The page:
2. Honor the Game. Please. Read up on the unique history of our sport, and celebrate it. No other sport has the heritage, the spirituality, and the history of lacrosse. The origins of baseball, football, and basketball date back to the late 1800s; lacrosse goes back centuries. Read Tom Vennum’s book, American Indian Lacrosse: Little Brother of War
, or simply read The Great Ball Game
, a children’s book by Joseph Bruchac. Then read Ten Bears
, by Miles Harrison, Jr. and Chip Silverman. And then try Dom Starsia’s new release, I Hope You Will Be Very Happy
. Or go watch a box game at the Onondaga Nation; you’ll be talking about it for weeks.
3. Be part of the solution, not part of the problem (TV’s funniest dad, Phil Dunphy of Modern Family
, once said, “People say you’re either part of the problem, or you’re part of the solution, but I believe I can be both”). But seriously, help the game. Be a responsible fan, player, or coach. Lacrosse has earned a terrible reputation over the years, and we all owe it to the game to do everything we can do make amends. Do community service projects. Give a free clinic, or better yet, give an old stick to a younger neighbor. Raise money for a good charity. Help those in need. Shine a new light on today’s lacrosse players. If you’re not helping the game, you could be hurting it.
4. Celebrate the success of others. Go to any Hall of Fame ceremony you can. You’ll learn so much, meet some great people, and support the accomplishments of some of this sport’s legends. Just go; you can thank me later.
5. Appreciate the rituals. Take in the Lake Placid Tournament if you’ve never witnessed it. Go to a Final Four Weekend some Memorial Day Weekend. Attend a national convention, but also go to a local or regional coaches’ clinic. Go to Tully HS the first Saturday of November. Go to the North American Invitational at the Onondaga Nation in the fall, or maybe the Wooden Sticks Festival. Play in – or at least go watch – a Shootout for Soldiers 24-hour lacrosse marathon. Watch a Hobart game at Boswell Field, a Cornell Game at Schoellkopf, and an SU game in the Dome (or C-NS Stadium, if you have to). Upstate New York is the epicenter of all things lacrosse – become first-hand familiar with its many, many offerings!
6. Beware the Under Toad (read 'Garp
; then you’ll understand). Yes, danger lurks. Shameless money-grabbers are preying on kids and their parents. Be discerning; do your homework. Be an educated consumer. Know the reality about NCAA scholarships, college rosters, and the growing demands on today’s D-I, D-II, and yes, D-III student-athletes. Keep your eyes wide open! Understand club lacrosse, consider box lacrosse, and explore post-collegiate opportunities – abroad, as well as all across this great country. You just might be surprised by what you find.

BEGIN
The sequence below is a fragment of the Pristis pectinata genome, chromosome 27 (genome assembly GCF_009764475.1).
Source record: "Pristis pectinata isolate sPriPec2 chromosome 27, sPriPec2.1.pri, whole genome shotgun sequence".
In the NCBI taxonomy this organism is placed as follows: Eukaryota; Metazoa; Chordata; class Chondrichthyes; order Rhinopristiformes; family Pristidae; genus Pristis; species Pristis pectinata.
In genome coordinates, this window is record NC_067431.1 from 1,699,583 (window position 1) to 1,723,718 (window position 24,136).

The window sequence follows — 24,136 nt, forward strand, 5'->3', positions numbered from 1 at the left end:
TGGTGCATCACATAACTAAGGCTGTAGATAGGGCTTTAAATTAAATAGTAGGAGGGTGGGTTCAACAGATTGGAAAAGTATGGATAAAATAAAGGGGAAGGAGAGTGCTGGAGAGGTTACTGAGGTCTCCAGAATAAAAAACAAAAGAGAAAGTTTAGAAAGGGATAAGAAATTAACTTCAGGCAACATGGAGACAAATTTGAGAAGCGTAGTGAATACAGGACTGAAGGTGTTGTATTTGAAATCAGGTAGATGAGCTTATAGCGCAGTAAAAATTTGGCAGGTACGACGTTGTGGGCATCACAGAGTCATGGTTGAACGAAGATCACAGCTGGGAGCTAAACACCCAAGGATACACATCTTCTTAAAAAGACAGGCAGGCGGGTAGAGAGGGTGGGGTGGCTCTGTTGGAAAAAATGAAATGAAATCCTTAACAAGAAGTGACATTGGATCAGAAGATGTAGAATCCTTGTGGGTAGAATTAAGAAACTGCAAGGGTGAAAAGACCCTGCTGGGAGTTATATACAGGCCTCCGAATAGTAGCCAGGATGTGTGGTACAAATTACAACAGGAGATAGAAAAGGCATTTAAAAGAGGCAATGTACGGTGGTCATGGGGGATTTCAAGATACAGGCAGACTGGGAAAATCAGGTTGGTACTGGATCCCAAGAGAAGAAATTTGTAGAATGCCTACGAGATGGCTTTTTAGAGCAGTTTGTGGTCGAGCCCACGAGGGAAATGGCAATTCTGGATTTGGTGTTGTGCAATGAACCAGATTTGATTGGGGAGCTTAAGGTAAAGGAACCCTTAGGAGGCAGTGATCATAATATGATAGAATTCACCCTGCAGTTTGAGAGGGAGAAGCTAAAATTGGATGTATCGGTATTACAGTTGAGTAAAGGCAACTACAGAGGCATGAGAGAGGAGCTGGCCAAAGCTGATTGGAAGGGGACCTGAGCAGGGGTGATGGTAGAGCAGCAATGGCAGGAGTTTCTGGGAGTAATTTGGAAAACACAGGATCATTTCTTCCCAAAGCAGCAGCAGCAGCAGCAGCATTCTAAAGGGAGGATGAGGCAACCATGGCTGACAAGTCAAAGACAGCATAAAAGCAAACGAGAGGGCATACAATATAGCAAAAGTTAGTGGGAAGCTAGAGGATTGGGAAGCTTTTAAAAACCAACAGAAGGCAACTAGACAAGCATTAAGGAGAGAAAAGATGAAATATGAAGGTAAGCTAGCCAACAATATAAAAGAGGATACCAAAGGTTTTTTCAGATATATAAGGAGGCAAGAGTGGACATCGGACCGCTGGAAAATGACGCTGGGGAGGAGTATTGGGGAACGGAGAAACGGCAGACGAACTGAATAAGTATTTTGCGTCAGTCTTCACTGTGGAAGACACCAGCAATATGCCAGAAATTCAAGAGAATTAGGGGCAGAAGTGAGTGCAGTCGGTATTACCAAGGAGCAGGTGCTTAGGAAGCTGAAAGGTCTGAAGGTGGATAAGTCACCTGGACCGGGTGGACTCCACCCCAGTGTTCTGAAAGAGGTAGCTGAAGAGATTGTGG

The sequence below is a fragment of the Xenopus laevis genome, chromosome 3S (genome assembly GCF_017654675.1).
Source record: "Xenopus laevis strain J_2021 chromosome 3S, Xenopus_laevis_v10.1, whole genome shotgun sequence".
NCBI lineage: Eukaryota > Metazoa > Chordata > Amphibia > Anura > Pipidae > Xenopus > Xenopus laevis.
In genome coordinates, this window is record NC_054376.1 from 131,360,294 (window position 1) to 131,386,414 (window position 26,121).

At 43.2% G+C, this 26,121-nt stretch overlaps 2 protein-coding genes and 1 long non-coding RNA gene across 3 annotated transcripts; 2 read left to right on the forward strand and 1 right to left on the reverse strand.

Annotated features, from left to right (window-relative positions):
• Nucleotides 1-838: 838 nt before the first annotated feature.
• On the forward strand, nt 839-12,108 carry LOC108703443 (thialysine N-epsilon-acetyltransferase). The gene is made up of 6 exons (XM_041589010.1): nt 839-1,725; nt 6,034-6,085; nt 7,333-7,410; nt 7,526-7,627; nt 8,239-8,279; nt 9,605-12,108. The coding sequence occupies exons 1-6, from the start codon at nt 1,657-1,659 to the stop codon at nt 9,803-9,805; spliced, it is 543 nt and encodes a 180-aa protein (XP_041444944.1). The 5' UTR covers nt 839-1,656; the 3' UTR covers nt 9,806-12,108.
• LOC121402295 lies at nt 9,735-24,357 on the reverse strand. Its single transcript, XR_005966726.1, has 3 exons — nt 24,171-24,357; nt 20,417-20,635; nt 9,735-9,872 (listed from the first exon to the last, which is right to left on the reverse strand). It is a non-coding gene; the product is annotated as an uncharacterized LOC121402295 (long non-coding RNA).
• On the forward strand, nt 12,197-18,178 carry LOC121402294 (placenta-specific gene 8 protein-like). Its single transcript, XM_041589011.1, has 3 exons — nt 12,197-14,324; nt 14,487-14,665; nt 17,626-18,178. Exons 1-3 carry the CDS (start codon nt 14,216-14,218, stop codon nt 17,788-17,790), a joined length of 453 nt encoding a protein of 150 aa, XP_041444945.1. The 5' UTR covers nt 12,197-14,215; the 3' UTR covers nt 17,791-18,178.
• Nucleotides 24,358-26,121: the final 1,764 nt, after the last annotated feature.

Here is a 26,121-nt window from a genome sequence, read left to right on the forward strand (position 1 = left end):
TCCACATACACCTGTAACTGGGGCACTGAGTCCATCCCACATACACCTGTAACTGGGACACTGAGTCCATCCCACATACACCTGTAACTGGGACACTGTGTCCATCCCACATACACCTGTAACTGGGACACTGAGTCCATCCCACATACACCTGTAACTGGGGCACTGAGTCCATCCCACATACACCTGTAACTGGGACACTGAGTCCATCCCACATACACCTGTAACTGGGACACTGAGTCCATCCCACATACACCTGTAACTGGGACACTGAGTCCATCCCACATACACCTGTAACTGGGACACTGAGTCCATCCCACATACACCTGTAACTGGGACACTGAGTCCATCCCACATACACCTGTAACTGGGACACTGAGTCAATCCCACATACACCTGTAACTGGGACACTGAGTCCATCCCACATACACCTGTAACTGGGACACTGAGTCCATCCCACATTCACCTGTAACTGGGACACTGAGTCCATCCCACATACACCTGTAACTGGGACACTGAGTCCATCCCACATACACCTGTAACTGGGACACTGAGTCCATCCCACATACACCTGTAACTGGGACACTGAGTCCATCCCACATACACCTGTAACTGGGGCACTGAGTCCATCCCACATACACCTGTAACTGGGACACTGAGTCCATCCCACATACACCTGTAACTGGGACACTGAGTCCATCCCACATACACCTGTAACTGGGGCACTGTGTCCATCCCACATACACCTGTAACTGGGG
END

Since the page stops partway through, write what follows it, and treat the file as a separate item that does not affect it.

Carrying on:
7. Finally, travel – at any hour, go any distance. I’ve driven my son to the Rochester Airport at 2:30 in the morning. My longest excursions have been to Australia, Israel, and the Czech Republic, just to see my kids play lacrosse. I’ve driven to Colorado and back, three times, doing more of the same, and my drive to Halifax, Nova Scotia was almost just as far. I give a lot of credence to the title of Warren Zevon’s memoir, I’ll Sleep When I’m Dead
, and I’ve never
made a road trip I’ve truly regretted.
Since finishing ‘Garp
this week, I’ve tried to think about what standards I’ve set for myself, what rules I play by. If someone were to write a book entitled The World According to RTD
, what would its main message be?
Maybe you can take a minute to think about your
relationship with the game – what do you
hold near and dear to? What are your rules?
And while you’re giving that a few moments of thought, please remember to always drive carefully!
- Dan Witmer
Dan Witmer is the author of two books. The Best of Road Trip Dad – the Laker Lacrosse Collection is an accumulation of 45 articles written for JustLacrosseUpstate between the years 2012 and 2018, about the history and traditions, the people, and the stories of the Oswego State men’s lacrosse program. The book is available on Amazon.com, and at the river’s end bookstore in Oswego, the SUNY Oswego College Store in the Marano Campus Center, The Sports Outfit on West Genesee Street in Fairmount, and Geared 2 Sports in Cortland. ...and piles to go before I sleep - The Book of Wit is his memoir describing his 33 year career teaching HS English and coaching at Hannibal Central School. It is available on Amazon.com and at the river's end bookstore.